Stretching is an immensely important part of any athlete’s routine. It conditions and nourishes the muscles that you use repeatedly. Stretching can be an effective method to combat your risk of future injuries out on the field as it increases muscle and joint mobility. There are countless benefits to daily stretching such as increased balance, flexibility, strength, and overall improved athletic performance. Sports medicine therapists typically recommend stretching for about 10 minutes a day for people looking to actively improve their flexibility.
Here are the top stretches recommended by sports medicine therapists for you to start incorporating into your daily routine.
Lunging is one of the most popular and beneficial stretches for athletes, especially runners. It stretches a hefty plethora of muscle groups in your legs. These include, but are not limited to, hamstrings and glute muscles, both of which can tighten after sitting for too long in environments such as office settings. It’s important to stretch these out after periods of stillness to preserve mobility in your legs.
Pigeon pose is a great stretch for anymore looking for more leg mobility as well. It specifically stretches out the glutes and upper leg muscles that might compress and tense up during a long day of sitting.
The standing hamstring stretch is one of the most popular. It’s commonly used as an overall indicator for general flexibility to the point where it’s commonly performed in schools and doctor’s offices to display capabilities. Not only is this stretch excellent for hamstrings as its name would indicate, but it also does a lovely job at taking pressure off of your lower back. Can’t touch your toes yet? Start with sitting down with your legs straight, then reach for your calves and work your way down over the course of a few days or weeks.
Downward Dog is a popular yoga pose that made its way into the stretching world quickly because it’s so beneficial for relieving tension while stretching several muscle groups. It not only stretches all along the backs of your legs, it also takes a lot of tension out of your lower back and your shoulders.
This is another one that’s been adopted from yoga. The cobra stretch best known for its ability to curate better spine flexibility. Stretches like this are great for lengthening the spine, which in return relaxes it, eliminating certain types of back pain.
For more arm-based exercise, you want flexible arms, an opened chest, and limber shoulders. This stretch is ideal for anyone lifting weights or hauling anything that puts strain on your shoulders, chest, or arms. It’s also great for people who sit at desks all day, because working at a computer can stiffen this same area.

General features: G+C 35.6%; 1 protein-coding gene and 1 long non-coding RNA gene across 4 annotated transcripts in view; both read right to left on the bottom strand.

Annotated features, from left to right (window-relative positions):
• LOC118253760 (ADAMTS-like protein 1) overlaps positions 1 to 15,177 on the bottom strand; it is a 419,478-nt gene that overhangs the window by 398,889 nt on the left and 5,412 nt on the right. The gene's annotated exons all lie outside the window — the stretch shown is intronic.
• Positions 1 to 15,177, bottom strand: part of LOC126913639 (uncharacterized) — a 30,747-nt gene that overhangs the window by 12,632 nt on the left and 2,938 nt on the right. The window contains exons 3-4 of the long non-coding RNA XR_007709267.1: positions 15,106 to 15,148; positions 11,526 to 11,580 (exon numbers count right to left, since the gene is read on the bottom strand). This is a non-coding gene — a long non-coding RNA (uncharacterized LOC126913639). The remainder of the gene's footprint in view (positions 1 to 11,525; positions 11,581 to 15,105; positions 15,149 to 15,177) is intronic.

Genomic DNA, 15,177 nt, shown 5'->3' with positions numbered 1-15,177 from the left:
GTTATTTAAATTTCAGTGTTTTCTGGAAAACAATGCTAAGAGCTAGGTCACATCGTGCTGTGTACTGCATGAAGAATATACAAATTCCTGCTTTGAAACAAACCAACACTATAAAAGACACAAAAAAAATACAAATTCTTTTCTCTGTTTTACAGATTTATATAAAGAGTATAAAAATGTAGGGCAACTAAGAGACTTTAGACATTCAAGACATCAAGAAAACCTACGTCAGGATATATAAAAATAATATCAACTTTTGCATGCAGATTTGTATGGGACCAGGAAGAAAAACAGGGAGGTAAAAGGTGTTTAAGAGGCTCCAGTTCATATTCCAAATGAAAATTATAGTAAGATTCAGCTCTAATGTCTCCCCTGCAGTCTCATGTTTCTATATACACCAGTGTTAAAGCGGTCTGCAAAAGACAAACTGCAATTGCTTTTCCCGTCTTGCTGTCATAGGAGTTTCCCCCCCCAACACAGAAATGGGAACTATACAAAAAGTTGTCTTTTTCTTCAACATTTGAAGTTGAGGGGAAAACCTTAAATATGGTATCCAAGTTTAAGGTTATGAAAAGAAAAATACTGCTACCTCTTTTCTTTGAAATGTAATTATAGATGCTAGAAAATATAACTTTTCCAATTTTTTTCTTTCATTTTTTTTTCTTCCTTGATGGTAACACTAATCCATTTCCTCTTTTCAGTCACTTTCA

This stretch is also good for shoulders and arms, but it has the additional benefit of stretching the muscles along the backs of your arms. It’s great for anyone requiring excellent arm mobility, such as football and baseball players who have to throw a ball long distances on a daily basis.
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This one is amazing for doing a full-middle body stretch. It lengthens the spine and stretches the sides of your hips. This is especially good for dancers and runners who might experience hip stiffness or anybody struggling with lower back pain, as the twisting motion of this stretch can relieve lower back pressure.
The butterfly stretch is phenomenal for stretching out the groin. The groin is one of the most commonly pulled muscles in sports, so it’s important to stretch it out and keep it relaxed and pliable. Try pushing your knees closer to the floor with your elbows for an even better stretching experience!
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The frog stretch is also one that is amazing for the groin, but this one has the added benefit of stretching the muscles along the front of your thighs. It’s commonly used by dancers who want unrestricted groin mobility, but its also very useful for climbers and other athletes that need such a wide range of motion in their hips, as it helps with hip flexibility as well.
One stretching session won’t grant you the incredible mobility and flexibility that you crave. Daily habits are what actually creates progress in this field, so be sure to keep up the consistency and try to improve your abilities a little bit every day. Try starting out with stretching before every work out, and eventually you can graduate to daily stretching (if you’re not working out every day).
Stretching is an important part of an athlete’s routine, but it can’t replace a medical professional, such as an athletic trainer or sports medicine therapist, when it comes to dealing with conditions and injuries. Check out other health tips and stay up to date on the latest industry news with our blog.